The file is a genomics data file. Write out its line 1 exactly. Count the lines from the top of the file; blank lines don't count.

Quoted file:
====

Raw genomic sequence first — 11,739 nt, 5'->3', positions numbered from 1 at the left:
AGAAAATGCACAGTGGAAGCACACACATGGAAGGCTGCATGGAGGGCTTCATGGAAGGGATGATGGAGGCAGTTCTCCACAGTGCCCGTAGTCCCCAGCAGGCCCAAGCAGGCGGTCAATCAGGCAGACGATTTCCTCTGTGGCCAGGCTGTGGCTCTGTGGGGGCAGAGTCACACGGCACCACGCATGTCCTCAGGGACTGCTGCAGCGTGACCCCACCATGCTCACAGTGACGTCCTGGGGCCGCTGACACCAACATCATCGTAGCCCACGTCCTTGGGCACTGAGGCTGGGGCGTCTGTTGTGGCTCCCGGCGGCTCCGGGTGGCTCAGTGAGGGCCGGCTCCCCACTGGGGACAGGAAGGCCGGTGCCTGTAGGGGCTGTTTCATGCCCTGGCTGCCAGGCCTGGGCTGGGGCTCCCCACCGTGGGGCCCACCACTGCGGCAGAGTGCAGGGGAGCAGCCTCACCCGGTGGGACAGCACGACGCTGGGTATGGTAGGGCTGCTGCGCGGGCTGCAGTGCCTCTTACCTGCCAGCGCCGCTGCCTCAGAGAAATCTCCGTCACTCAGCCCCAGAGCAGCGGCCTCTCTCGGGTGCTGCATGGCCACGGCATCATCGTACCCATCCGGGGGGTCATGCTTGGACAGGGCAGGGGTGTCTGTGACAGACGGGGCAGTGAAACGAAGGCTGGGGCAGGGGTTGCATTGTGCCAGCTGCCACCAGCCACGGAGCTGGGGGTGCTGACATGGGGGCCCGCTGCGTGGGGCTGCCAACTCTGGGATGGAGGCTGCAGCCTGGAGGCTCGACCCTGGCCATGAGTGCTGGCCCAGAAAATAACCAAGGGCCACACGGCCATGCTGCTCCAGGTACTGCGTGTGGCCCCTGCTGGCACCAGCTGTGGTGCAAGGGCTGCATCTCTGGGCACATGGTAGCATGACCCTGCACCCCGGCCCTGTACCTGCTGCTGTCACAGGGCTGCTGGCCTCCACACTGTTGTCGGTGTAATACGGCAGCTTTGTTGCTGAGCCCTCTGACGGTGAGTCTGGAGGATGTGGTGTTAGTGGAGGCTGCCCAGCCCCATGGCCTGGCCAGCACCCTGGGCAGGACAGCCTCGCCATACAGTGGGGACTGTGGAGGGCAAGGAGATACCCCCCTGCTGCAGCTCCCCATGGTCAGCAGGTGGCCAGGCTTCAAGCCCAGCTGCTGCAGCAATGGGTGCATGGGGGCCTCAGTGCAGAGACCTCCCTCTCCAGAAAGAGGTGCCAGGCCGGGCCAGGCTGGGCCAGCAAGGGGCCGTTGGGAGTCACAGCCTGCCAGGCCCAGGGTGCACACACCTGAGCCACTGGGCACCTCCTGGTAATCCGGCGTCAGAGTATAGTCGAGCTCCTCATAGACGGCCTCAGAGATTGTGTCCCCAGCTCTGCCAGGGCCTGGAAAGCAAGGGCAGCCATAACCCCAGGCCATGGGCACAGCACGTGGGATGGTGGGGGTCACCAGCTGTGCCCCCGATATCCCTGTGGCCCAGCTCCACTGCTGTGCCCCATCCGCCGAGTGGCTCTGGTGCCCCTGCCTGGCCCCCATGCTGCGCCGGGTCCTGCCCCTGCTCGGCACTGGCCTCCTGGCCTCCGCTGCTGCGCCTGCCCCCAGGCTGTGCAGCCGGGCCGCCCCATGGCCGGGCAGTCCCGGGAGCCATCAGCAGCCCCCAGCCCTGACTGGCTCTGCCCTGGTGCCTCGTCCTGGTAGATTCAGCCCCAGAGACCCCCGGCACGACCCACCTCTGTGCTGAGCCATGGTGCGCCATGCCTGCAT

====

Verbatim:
Raw genomic sequence first — 11,739 nt, 5'->3', positions numbered from 1 at the left: